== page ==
What is Crohn’s disease?
It’s an chronic inflammatory disease of the gastrointestinal tract. It is considered an autoimmune alteration where the body mistakenly attacks its own healthy tissue.
Crohn’s disease is chronic and may appear and disappear several times. It may initially affect only a small segment of the gastrointestinal tract, but the disease has the potential to increase in scope.
Crohn’s disease appears at an early age. Approximately one sixth of patients present symptoms before the age of 15. In spite of having an unknown cause, it is suspected to be influenced by genetics, given that many members of the same family may find themselves with the illness. Crohn’s disease affects the Jewish population in higher rates than the general population.
What are the symptoms?
Crohn’s disease often begins during the teenage years or early in the second decade of life. The most common symptoms include: abdominal cramps, diarrhea with blood and mucus, delayed physical growth in you’re kids that often takes place before gastric symptoms, weight loss, fever, and anemia.
There are different kinds of Crohn’s disease, depending on what segment of the gastrointestinal tract is affected. Each subtype has its own specific symptoms. Patients often experience non-intestinal symptoms that are more problematic than the intestinal problems. These include:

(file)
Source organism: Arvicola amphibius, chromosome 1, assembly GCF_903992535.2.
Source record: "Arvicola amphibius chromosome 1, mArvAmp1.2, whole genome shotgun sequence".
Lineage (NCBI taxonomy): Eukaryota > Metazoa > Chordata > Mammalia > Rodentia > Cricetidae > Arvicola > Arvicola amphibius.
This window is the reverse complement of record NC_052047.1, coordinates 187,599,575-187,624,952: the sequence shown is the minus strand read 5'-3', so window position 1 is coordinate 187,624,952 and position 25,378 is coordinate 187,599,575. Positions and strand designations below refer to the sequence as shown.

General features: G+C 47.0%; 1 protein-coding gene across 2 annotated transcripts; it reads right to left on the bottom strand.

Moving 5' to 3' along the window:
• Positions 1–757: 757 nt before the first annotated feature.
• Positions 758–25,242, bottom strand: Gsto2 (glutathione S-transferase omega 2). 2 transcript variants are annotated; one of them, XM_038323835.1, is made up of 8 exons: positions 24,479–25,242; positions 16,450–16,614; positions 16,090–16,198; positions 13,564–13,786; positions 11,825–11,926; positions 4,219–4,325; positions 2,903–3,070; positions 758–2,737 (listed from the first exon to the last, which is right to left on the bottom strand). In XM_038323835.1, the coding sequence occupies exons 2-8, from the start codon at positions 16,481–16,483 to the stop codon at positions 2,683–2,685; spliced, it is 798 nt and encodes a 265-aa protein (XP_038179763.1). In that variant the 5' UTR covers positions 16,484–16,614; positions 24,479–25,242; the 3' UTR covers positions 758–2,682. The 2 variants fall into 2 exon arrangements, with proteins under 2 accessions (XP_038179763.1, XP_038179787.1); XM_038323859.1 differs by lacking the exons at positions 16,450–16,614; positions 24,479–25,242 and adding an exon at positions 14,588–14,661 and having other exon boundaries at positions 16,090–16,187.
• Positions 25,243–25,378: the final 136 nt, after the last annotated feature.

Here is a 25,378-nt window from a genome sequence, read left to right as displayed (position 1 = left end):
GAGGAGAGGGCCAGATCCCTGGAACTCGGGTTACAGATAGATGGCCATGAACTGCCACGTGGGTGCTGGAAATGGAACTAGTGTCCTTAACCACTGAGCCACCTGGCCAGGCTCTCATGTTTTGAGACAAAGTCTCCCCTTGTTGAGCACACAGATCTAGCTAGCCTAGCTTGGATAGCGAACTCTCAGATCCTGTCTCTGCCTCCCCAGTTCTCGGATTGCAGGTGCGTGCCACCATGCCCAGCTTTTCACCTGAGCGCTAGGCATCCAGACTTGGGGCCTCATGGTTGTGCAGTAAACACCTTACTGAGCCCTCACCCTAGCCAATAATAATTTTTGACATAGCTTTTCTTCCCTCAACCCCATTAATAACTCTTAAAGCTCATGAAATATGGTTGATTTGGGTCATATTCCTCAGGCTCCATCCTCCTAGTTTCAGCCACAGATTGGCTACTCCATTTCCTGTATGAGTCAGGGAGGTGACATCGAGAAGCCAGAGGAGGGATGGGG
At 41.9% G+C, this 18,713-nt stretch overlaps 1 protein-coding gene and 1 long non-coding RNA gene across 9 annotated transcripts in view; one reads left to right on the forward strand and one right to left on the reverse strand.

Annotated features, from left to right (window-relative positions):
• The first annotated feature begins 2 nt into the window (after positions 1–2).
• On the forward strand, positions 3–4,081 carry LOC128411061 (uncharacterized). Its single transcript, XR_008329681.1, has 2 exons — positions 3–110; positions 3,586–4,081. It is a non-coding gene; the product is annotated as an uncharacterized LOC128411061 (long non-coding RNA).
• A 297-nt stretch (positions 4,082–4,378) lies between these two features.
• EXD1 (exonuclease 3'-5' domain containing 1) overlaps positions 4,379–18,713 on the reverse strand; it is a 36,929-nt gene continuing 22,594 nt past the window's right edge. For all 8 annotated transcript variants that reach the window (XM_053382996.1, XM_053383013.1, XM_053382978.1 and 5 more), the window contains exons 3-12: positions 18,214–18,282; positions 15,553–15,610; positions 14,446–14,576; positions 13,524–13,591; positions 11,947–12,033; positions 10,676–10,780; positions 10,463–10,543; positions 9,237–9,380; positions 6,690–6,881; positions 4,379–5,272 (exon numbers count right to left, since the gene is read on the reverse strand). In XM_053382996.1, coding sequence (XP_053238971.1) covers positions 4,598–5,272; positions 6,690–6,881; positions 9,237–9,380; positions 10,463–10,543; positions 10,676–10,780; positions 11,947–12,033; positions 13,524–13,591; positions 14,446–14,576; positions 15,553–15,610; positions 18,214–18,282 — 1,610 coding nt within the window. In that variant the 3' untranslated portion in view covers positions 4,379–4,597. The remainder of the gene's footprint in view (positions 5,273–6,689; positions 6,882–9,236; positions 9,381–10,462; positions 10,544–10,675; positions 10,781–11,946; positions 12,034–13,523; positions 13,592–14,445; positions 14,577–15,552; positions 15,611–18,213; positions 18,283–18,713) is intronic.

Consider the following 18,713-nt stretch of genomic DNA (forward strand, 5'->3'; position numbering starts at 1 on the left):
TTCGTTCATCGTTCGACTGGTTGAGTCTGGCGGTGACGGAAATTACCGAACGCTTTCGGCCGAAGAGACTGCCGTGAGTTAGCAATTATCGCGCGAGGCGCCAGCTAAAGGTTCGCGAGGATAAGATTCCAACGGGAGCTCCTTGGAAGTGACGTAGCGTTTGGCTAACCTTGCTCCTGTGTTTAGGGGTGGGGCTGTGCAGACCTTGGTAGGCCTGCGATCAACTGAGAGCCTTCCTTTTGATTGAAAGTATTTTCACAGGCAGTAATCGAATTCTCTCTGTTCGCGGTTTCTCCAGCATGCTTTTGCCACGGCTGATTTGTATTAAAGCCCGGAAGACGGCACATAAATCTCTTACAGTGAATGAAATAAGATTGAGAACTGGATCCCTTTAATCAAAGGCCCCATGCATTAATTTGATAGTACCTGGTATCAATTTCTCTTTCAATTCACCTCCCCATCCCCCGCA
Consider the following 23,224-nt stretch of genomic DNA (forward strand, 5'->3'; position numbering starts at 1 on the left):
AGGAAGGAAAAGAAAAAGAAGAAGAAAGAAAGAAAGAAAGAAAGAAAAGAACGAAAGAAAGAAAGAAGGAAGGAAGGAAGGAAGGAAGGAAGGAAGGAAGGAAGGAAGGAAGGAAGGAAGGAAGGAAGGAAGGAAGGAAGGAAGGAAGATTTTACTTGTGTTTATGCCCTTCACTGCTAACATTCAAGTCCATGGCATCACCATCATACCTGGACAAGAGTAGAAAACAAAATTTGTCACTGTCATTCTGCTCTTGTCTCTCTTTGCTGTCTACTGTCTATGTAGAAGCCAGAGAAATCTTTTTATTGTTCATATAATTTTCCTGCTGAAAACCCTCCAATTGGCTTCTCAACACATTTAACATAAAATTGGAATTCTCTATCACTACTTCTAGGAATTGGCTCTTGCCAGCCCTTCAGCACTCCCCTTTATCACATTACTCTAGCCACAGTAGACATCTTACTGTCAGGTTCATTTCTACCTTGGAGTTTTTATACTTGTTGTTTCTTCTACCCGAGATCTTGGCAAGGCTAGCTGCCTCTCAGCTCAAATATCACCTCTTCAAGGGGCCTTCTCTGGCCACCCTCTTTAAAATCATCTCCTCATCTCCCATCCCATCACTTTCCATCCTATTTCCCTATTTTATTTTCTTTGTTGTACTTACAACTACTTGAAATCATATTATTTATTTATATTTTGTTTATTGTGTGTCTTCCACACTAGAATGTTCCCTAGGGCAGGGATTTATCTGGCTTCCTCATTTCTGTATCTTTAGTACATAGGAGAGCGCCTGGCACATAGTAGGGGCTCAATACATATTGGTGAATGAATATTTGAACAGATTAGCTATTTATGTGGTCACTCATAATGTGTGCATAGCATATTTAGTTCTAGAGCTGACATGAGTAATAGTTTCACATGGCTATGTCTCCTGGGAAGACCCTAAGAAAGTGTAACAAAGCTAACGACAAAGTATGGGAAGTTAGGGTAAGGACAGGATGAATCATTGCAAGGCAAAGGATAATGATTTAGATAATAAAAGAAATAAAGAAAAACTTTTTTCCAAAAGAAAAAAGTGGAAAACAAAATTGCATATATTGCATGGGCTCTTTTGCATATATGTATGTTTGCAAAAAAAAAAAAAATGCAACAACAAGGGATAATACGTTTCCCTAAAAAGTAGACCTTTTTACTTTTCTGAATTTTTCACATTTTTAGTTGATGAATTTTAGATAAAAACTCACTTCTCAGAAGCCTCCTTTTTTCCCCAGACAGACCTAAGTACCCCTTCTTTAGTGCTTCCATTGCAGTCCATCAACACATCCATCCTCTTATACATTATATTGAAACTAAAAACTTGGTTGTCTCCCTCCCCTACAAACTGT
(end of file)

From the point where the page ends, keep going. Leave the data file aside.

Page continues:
- Colitic artritis
- Pericolangitis, or inflammation of the tissue surrounding the biliary ducts
- Kidney stones
- Urinary tract complications
How is the diagnosis made?
Diagnosis of Crohn’s disease begins with a complete physical exam. However, imaging techniques are required to complete the diagnosis, such as an intestinal series, an esophagogastroduodenal series, or a CAT scan.
A colonoscopy is the definitive diagnostic method for Crohn’s disease. It allows the direct visualization of the colon with the aim of evaluating the progress of the disease and determine an effective therapy protocol. Biopsies may be taken for a definitive diagnosis.
What is the treatment for Crohn’s disease?
Therapeutic regimens are based on the severity of the disease and the extent of the gastrointestinal tract affected. These factors may vary over the years, but a precise evaluation of both is crucial in order to determine the treatment. The severity of the disease determines the use of anti-inflammatory medications and the risk of future complications. The extension of the disease is relevant in determining what kind of therapy will be more effective.
The objectives of therapy include the treatment of the active disease followed by maintaining the remission. Symptoms such as fever anorexia, cramp pain, and abdominal sensitivity tend to decrease in the first few days or weeks of treatment. If symptoms do not respond to the treatment quickly, the physician must suspect an obstruction, an abscess, or a mistaken diagnosis.
The treatment must successfully suppress the active inflammatory disease and aim to conserve the intestine intact.
Surgery must be reserved for complications as are fistulas, an abscess, or obstructions.